What would life be for him then? It woul be unimaginable for this friendly man who is part of Chinatown and an everyday fixture in the lives of people who conveniently pick up a copy of newspaper from him.

It would also be sad for those who have exchanged warm greetings of good morning with him all these years if he were to pack up and go, remarked one of the participants.

“It’s like losing a relative who lives next door.”

One of the most exciting parts of the Walk was Jalan Sultan which had been mentioned in the press a great deal. Both locals and tourists know about it but they don’t actually know all the stories behind the history of this magnificent road.

When Adrian and Cindy brought the group to Jalan Sultan, they could feel the excitement the road evoked. Both Adrian and Cindy are so animated and passionate about the history of this road!

Stories of yesteryear

The stories of yore are made of blood, sweat and tears of tin miners, sampan rowers, vegetable growers, satay men and coolies when KL was just a little bazaar.

Different races had congregated at the confluence of Klang and Gombak to create this marvellous heart of Selangor. History, culture and the dynamics of population have created the unique city of Kuala Lumpur which has made its mark in the world.

Near the Chin Woo Stadium, before the walk ended, the Rakan KL Walk #5 also bade farewell to the notable shoplots to be demolished soon.

Tailor Shop

For most of the people, an ordinary testimonial may mean nothing. But to an almost century-old tailor shop at Sultan Street, Kuala Lumpur, all of the testimonials have significant meanings.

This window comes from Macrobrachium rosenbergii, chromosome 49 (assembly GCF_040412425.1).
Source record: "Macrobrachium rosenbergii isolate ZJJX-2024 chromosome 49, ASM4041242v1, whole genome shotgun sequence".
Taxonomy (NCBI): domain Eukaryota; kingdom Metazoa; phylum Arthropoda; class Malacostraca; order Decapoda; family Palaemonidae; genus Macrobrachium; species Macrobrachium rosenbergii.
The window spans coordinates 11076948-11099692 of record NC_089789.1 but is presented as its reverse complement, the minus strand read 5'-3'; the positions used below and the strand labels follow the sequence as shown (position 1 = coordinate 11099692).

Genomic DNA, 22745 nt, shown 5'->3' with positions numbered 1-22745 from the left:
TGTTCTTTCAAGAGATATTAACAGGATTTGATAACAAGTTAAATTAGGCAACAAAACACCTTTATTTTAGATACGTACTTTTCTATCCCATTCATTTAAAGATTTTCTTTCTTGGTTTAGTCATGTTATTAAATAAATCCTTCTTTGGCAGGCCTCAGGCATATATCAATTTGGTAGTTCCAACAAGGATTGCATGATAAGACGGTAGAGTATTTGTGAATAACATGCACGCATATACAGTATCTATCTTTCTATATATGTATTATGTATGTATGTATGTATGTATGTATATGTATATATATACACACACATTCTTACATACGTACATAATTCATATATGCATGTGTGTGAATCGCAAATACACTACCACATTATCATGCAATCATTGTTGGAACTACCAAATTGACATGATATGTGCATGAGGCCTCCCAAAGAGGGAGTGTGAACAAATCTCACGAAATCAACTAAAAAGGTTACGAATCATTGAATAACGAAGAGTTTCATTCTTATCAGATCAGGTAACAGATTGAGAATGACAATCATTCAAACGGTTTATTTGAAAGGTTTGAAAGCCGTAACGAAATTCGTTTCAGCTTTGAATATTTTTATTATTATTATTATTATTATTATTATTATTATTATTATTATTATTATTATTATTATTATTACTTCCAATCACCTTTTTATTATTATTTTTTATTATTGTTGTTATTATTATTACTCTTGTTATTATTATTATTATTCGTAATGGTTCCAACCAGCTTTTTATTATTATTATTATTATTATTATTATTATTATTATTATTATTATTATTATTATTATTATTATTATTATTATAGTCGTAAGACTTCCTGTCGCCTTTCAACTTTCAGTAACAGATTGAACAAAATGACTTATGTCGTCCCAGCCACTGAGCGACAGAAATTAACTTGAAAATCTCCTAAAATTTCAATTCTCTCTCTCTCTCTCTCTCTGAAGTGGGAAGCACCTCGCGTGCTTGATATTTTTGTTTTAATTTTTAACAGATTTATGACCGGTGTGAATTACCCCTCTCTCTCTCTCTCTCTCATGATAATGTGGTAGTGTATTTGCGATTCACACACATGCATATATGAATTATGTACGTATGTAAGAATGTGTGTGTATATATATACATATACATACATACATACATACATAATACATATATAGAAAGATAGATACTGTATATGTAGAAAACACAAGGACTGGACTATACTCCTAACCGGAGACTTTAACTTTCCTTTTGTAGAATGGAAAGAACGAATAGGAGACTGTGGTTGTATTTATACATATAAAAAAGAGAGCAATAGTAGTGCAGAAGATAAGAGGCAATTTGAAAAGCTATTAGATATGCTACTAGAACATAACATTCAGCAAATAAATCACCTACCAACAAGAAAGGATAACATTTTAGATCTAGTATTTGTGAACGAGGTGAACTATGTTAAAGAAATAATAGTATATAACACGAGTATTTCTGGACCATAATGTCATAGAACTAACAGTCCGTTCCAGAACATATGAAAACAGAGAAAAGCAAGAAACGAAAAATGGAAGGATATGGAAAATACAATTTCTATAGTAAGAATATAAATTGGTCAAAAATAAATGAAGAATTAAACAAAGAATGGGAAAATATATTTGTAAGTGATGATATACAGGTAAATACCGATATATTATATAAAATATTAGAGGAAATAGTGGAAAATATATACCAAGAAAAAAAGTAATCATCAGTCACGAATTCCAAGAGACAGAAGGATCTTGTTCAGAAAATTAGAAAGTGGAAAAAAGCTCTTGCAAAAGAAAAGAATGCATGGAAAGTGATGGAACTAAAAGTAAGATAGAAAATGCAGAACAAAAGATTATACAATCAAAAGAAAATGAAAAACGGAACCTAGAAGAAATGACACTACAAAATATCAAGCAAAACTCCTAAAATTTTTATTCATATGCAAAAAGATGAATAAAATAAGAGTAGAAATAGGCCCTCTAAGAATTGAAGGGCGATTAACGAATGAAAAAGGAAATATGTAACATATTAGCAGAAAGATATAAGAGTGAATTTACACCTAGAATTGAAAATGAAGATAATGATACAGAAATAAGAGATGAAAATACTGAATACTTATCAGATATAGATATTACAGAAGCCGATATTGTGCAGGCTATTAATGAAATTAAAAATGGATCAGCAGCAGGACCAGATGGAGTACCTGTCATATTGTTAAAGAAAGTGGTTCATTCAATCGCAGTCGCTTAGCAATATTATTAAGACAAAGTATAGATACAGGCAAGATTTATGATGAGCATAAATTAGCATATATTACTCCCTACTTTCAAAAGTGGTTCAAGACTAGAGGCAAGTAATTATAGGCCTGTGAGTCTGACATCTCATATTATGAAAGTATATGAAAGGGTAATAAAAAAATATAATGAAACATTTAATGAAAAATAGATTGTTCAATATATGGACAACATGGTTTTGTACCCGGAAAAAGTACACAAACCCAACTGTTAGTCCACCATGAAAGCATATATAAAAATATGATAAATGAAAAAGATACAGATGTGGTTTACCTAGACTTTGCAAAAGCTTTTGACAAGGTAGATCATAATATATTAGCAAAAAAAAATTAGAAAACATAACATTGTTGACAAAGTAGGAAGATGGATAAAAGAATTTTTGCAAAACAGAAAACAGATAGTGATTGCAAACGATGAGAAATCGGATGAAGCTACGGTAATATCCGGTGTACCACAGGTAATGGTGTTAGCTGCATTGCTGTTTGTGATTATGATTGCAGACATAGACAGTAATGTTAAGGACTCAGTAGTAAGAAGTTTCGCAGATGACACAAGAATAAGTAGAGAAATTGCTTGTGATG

Not everyone can receive such testimonials as they are from the fourth Yang Di-Pertuan Agung, Tuanku Ismail Nasiruddin Shah, former Finance Minister Tun Tan Siew Sin, foreign envoys and even the 12th Prime Minister of Australia Sir Robert Gordon Menzies.

Kwong Fook Wing Tailor Shop was founded in 1915 and the business has been passed down to third generation. Just like his grandfather and father, the current owner Kwong Kam Lun insists on making every suit by hand.

The Yan Keng Benevolent Dramatic Association was founded in 1920 and is one of the oldest Chinese opera clubs in Kuala Lumpur. It raises money for charity by staging opera performaces and choral singing. The money is mainly donated to old folks’ homes, hospitals and schools.

The participants will not forget how Victor lovingly showed them the tall parapet, facing Jalan Hang Jebat, with the name of the Association on it, and how he pointed out to them the beautiful classical arches lining the five-footway with that sincere and loving touch.

More tales can be told, more modern stories shared by Rakan KL Walks in the future.

Each little crevice, each little side walk, each little backlane will come to life waiting for you to explore and peel off layers
and layers of history. Be enriched and enthralled. Walk with Rakan KL.

Artist highlights culture and heritage

Victor Chin, who was with the Rakan KL group, is a KL-based artist and photographer and also a member of the Heritage of Malaysia Trust (Badan Warisan) where he contributes water-colour paintings of Malaysian shophouses in states like KL and Penang to highlight the importance of culture and heritage.

Here is a painting of his (see top picture) to remind one of the memorable, beautiful bygone days of KL.

A keepsake like this brings to life a culture of the people (regardless of race, religion and colour) who have been living in this special part of the world for more than three generations.

Sited at the confluence of the Klang and Gombak Rivers, Kuala Lumpur was the commercial centre of the then British-ruled Malaya. Chinese, Malays, Indians congregated here to do business, set up homes and established themselves in the government offices.

Most of the streets in the old business district were built between the two World Wars (1915 and 1945) when Malaya was the world’s largest producer of tin and rubber.

Hopefully, KL landscape will continue to maintain some of its old heritage buildings. They should not just be captured in paintings which are lovingly framed and hung in homes. Most should be preserved as heritage buildings.

Source